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Coburn details $18B in wasted federal funds in 2012

Oct. 16, 2012 - 03:14PM   |  
By STEPHEN LOSEY   |   Comments
Sen. Tom Coburn, R-Okla., on Monday released his annual Wastebook report, identifying more than $18 billion in federal costs he said were wasteful this year. “Washington priorities are backwards,” Coburn said in the introduction to his report.
Sen. Tom Coburn, R-Okla., on Monday released his annual Wastebook report, identifying more than $18 billion in federal costs he said were wasteful this year. “Washington priorities are backwards,” Coburn said in the introduction to his report. (Sheila Vemmer / Staff)

Sen. Tom Coburn, R-Okla., on Monday released his annual Wastebook report, identifying more than $18 billion in federal costs he said were wasteful this year.

“Washington priorities are backwards,” Coburn said in the introduction to his report, titled “Wastebook 2012.” “This is why important programs go bankrupt while outdated and outlandish projects continue to be funded.”

Coburn reserved some of his harshest remarks for his colleagues in Congress, which he said wasted $132 million this year by not tackling much of anything.

“The challenges facing our nation have rarely been so dire for so long,” Coburn said. “Yet, never before in recent history have our elected leaders in Washington worked less and been more lax in addressing our nation’s problems.”

Among the 2012 costs Coburn cites as wasteful:

• $4.5 billion in food stamp funds that people used to buy junk food, Starbucks drinks, alcohol, diapers and condoms. The Supplemental Nutrition Assistance Program allows recipients to buy sugar-sweetened drinks, fast food, gourmet coffee, and candy with food stamps, but Coburn said it is wasteful to spend government funds on food that contains little or no nutritional value. Coburn also cited local news reports that found some people bought beer, diapers, condoms, cigarettes and other unallowable items with their SNAP Electronic Benefit Transfer cards.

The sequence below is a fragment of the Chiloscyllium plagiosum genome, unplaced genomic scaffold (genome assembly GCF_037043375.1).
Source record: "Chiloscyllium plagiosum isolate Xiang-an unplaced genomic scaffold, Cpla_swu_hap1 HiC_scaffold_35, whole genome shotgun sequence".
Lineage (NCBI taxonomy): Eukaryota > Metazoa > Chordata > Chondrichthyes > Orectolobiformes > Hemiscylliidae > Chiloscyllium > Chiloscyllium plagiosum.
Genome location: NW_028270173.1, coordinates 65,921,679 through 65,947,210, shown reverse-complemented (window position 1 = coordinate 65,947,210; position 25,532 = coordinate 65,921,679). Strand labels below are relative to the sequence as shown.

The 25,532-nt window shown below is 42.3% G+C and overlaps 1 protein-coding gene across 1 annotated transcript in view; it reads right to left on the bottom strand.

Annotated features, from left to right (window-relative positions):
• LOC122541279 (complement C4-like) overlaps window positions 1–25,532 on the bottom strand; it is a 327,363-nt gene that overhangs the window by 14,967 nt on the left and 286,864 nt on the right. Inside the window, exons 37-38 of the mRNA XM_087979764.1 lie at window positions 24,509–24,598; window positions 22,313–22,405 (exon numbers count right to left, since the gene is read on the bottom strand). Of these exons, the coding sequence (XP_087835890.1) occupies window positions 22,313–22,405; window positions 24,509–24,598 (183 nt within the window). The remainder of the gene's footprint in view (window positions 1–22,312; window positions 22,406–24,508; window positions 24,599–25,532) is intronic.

• At least $1 billion on duplicative medical treatment for veterans. Most veterans are eligible for health care from the Veterans Affairs Department, Coburn said, but many also enroll in Medicare Advantage. Since the government pays for Medicare Advantage enrollees regardless of how many services they use, it essentially pays twice when veterans use VA’s health services. This could be fixed if the government changed the law to allow VA to seek reimbursement from Medicare Advantage plans for care provided to their enrollees, Coburn said, or if veterans used their Medicare Advantage health care in the first place.

• $91 million in tax loopholes that Coburn said improperly subsidize professional sports leagues. The National Football League, National Hockey League and Professional Golfer’s Association have classified themselves as nonprofit organizations to exempt themselves from federal income taxes, he said.

• $2 million overproducing commemorative stamps that must be destroyed because the U.S. Postal Service didn’t sell them. For example, the Postal Service printed 1 billion stamps depicting The Simpsons, but sold only 318 million in the program’s first two years, wasting $1.2 million alone.

• $947,000 in NASA funding to research and test foods that might be served decades from now during a manned mission to Mars.

“You do not need to be a rocket scientist to realize the millions of dollars being spent to taste test Martian meals that may never be served is lost in a black hole,” Coburn said.

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